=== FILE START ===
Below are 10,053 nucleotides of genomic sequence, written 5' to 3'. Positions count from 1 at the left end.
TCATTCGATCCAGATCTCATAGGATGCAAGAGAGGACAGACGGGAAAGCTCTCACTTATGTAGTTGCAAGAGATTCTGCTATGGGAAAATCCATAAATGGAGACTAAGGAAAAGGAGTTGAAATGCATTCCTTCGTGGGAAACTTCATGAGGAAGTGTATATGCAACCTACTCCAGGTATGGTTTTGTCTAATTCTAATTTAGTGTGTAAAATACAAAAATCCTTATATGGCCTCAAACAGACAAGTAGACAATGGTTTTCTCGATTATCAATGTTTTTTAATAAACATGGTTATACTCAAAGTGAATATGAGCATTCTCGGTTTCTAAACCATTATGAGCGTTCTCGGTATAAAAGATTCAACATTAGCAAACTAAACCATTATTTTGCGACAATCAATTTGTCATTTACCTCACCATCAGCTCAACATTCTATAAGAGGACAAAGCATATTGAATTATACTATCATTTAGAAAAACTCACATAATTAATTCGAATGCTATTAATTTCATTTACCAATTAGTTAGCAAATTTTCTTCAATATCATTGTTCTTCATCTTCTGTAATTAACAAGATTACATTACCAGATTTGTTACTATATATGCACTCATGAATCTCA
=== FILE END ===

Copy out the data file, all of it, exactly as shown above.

Below are 10,053 nucleotides of genomic sequence, written 5' to 3'. Positions count from 1 at the left end.
TCATTCGATCCAGATCTCATAGGATGCAAGAGAGGACAGACGGGAAAGCTCTCACTTATGTAGTTGCAAGAGATTCTGCTATGGGAAAATCCATAAATGGAGACTAAGGAAAAGGAGTTGAAATGCATTCCTTCGTGGGAAACTTCATGAGGAAGTGTATATGCAACCTACTCCAGGTATGGTTTTGTCTAATTCTAATTTAGTGTGTAAAATACAAAAATCCTTATATGGCCTCAAACAGACAAGTAGACAATGGTTTTCTCGATTATCAATGTTTTTTAATAAACATGGTTATACTCAAAGTGAATATGAGCATTCTCGGTTTCTAAACCATTATGAGCGTTCTCGGTATAAAAGATTCAACATTAGCAAACTAAACCATTATTTTGCGACAATCAATTTGTCATTTACCTCACCATCAGCTCAACATTCTATAAGAGGACAAAGCATATTGAATTATACTATCATTTAGAAAAACTCACATAATTAATTCGAATGCTATTAATTTCATTTACCAATTAGTTAGCAAATTTTCTTCAATATCATTGTTCTTCATCTTCTGTAATTAACAAGATTACATTACCAGATTTGTTACTATATATGCACTCATGAATCTCA